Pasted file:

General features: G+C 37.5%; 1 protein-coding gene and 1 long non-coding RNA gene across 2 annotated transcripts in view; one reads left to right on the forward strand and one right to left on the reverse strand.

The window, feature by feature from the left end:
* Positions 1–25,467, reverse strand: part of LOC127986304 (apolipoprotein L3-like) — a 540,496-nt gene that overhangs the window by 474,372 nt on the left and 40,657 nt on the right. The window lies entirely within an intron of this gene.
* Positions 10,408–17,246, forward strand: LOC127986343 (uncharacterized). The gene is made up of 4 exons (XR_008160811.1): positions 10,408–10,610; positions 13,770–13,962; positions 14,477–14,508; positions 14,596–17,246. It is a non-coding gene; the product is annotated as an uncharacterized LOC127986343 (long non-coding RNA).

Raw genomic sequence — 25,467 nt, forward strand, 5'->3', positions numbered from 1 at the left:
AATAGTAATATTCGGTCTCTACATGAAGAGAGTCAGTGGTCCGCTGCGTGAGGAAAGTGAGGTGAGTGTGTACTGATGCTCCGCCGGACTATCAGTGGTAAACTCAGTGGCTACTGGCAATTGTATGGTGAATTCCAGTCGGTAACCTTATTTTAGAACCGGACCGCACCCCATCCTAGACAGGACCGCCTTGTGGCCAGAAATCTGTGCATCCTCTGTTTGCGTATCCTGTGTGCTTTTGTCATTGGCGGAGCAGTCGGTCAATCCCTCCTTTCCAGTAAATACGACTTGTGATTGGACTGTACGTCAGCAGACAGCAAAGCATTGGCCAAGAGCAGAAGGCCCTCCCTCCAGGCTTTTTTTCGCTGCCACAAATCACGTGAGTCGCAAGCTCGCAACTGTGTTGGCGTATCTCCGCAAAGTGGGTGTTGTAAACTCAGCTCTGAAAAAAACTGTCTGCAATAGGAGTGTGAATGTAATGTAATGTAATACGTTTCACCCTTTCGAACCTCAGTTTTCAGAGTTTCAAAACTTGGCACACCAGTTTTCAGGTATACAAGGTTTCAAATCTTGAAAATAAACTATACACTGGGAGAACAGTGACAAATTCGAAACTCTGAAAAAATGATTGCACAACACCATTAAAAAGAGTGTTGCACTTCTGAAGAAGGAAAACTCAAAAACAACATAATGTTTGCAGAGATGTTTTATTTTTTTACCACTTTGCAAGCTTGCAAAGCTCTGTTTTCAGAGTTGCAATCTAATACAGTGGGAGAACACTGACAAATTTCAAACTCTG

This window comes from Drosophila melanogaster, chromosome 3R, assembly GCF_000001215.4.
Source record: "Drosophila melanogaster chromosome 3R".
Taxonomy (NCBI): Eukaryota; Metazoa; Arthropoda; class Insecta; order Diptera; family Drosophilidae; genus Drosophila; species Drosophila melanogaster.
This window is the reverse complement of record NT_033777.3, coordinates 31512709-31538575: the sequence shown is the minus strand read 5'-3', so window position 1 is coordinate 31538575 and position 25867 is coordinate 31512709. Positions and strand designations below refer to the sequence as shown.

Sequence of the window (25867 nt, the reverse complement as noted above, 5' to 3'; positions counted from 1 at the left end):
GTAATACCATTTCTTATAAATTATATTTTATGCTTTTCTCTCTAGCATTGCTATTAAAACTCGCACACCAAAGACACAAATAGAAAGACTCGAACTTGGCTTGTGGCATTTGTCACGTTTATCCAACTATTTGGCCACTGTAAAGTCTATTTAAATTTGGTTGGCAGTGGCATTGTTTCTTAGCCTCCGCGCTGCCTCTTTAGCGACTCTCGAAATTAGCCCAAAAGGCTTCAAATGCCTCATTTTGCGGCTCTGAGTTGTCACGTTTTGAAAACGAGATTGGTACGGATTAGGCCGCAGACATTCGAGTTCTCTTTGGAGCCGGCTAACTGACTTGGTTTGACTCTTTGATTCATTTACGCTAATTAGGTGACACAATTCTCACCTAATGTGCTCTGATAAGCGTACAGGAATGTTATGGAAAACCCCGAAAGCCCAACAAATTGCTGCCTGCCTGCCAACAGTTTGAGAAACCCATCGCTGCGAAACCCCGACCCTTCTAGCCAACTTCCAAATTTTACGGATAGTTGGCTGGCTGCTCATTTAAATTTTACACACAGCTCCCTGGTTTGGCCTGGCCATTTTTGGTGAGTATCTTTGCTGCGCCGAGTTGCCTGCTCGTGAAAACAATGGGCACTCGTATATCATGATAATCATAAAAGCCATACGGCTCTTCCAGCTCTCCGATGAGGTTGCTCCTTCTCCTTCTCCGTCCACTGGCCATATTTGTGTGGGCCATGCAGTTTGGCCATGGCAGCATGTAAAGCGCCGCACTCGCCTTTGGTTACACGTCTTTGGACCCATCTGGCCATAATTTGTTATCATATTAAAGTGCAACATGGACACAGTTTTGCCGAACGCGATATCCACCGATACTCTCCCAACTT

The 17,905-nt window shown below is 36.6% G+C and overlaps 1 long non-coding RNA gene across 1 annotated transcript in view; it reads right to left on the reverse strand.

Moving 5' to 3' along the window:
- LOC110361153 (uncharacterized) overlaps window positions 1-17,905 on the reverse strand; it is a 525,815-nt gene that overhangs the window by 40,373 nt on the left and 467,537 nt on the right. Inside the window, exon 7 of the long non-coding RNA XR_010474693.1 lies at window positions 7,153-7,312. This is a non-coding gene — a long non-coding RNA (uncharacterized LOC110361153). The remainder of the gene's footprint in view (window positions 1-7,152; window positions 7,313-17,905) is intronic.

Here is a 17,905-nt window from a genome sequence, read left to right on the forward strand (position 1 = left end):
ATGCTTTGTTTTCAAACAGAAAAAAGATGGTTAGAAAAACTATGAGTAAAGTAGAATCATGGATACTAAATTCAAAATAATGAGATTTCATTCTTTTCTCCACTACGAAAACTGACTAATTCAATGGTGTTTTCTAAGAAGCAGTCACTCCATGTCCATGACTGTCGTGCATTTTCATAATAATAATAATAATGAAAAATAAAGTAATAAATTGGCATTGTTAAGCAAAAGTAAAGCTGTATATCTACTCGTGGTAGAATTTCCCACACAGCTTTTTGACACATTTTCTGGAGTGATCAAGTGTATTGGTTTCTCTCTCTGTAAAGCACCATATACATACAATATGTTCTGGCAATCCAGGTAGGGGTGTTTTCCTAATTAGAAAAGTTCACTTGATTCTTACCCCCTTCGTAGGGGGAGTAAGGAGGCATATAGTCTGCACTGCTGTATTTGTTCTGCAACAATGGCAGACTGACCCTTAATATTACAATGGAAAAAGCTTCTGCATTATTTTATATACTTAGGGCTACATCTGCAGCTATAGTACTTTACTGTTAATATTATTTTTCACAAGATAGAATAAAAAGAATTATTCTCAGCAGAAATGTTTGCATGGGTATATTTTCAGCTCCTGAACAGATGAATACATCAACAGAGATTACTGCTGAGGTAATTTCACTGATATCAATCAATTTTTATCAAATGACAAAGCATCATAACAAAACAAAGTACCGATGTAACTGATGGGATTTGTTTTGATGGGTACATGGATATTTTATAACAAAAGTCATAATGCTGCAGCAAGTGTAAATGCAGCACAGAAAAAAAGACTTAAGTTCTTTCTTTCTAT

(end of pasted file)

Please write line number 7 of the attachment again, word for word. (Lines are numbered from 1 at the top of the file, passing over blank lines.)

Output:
This window comes from Drosophila melanogaster, chromosome 3R, assembly GCF_000001215.4.